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Chemistry

Research project: Frey: Laser spectroscopy

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Surface Second Harmonic GenerationThe in situ study of biologically and technologically relevant buried or difficult-to-access interfaces (e.g. solid/liquid, liquid/liquid) requires special techniques to ensure that the molecules at the interface can be studied in isolation from those in the bulk phases.

The non-linear spectroscopic technique of second harmonic generation (SHG) provides the required selectivity, with sub-monolayer sensitivity, and yields information on the concentration and orientation of adsorbed species. Using this technique my group has looked, for example, at the way the orientation of adsorbed species such as dyes, peptides and complexes, depend on the polarity of the solvent at how adsorbed species can be influenced by applied fields and, by using a flow cell, at the temporal evolution of liquid-liquid interfaces. The results of my research have demonstrated that it is essential to record the full polarisation behaviour of the SHG fields, which led me to develop an ellipsometric technique as an efficient and effective way of obtaining this information. In order to interpret the SHG data we carry out high level ab initio calculations on frequency-dependent molecular hyperpolarisibilities. We combine the ab initio calculations with orientation and conformations from molecular simulations at the air/liquid interface to predict the SHG results. I have also made significant contributions to the understanding of non-linear chiral effects and our study of small peptides at liquid interfaces has shown the importance of the large circular differential scattering in the optical response of such systems. These studies have opened the way to the investigation of the secondary and tertiary structure of proteins within a membrane by spectroscopic techniques.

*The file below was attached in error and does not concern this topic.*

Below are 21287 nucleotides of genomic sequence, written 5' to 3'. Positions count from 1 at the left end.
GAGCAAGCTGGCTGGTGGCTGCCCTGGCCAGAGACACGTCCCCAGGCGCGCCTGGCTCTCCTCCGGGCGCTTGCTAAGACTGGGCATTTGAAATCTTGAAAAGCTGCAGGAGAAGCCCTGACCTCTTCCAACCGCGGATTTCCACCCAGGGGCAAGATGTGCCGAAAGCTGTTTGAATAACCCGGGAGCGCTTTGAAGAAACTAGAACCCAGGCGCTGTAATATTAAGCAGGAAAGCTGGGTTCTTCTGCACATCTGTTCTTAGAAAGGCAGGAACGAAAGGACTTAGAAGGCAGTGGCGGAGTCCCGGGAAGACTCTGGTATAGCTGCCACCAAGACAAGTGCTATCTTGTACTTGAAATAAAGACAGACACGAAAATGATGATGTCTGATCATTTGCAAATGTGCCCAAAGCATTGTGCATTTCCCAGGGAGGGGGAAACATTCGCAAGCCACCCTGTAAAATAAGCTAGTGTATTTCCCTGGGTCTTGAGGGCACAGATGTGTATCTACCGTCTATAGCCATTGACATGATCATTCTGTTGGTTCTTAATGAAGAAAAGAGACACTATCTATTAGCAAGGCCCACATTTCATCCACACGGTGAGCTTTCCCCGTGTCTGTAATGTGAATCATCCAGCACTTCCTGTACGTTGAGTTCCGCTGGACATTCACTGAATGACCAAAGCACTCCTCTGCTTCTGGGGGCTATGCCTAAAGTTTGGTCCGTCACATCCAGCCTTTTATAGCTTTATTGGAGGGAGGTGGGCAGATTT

Related research groups

Computational Systems Chemistry
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